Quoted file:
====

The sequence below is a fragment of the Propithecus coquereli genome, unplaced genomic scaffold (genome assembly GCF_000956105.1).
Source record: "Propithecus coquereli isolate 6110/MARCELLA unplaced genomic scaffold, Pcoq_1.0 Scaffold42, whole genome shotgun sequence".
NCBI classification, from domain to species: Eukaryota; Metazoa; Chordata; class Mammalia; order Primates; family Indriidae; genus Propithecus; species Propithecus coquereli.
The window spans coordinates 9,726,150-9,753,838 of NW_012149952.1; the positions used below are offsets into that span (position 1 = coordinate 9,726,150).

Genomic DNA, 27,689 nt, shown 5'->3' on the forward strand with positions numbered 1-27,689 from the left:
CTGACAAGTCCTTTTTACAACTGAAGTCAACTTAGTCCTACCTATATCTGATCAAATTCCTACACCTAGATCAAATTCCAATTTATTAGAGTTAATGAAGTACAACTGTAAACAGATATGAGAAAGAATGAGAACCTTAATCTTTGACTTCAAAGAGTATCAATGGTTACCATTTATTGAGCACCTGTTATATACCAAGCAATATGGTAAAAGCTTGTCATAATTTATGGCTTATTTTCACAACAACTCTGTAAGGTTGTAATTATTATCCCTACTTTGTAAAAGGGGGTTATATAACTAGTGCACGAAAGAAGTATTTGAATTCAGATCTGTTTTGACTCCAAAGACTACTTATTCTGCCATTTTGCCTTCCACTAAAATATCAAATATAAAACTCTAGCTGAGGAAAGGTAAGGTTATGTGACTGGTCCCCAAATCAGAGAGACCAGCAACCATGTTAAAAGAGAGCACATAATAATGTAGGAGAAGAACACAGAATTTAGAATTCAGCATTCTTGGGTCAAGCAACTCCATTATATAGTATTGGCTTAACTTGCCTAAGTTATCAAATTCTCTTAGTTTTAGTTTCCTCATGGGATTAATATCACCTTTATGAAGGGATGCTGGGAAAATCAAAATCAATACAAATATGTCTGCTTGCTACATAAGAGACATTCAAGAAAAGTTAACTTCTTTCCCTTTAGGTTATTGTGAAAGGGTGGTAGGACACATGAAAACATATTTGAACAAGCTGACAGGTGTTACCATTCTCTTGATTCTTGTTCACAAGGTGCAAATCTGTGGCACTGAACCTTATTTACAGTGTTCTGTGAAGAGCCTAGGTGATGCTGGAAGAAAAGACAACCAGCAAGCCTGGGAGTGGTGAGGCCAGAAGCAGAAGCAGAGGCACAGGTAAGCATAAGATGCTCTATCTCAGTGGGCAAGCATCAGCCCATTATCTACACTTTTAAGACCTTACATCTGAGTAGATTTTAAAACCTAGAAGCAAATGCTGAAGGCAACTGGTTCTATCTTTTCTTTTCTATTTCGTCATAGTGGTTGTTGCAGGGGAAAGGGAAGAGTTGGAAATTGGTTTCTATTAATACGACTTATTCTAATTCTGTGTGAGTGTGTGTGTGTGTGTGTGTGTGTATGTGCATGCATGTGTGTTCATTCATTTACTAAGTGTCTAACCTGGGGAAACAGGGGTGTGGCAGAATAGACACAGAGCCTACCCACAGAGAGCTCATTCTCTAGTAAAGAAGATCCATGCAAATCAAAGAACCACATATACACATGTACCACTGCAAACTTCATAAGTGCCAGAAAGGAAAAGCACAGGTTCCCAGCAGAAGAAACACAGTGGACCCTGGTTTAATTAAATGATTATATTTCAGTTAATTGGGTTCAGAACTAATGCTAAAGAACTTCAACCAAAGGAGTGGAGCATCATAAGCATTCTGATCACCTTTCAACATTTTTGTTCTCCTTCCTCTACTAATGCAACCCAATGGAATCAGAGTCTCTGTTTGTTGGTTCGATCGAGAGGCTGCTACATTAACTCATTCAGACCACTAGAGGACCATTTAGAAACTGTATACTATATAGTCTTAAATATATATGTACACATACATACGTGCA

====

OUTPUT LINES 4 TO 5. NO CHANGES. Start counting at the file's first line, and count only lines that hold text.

The window spans coordinates 9,726,150-9,753,838 of NW_012149952.1; the positions used below are offsets into that span (position 1 = coordinate 9,726,150).

Genomic DNA, 27,689 nt, shown 5'->3' on the forward strand with positions numbered 1-27,689 from the left: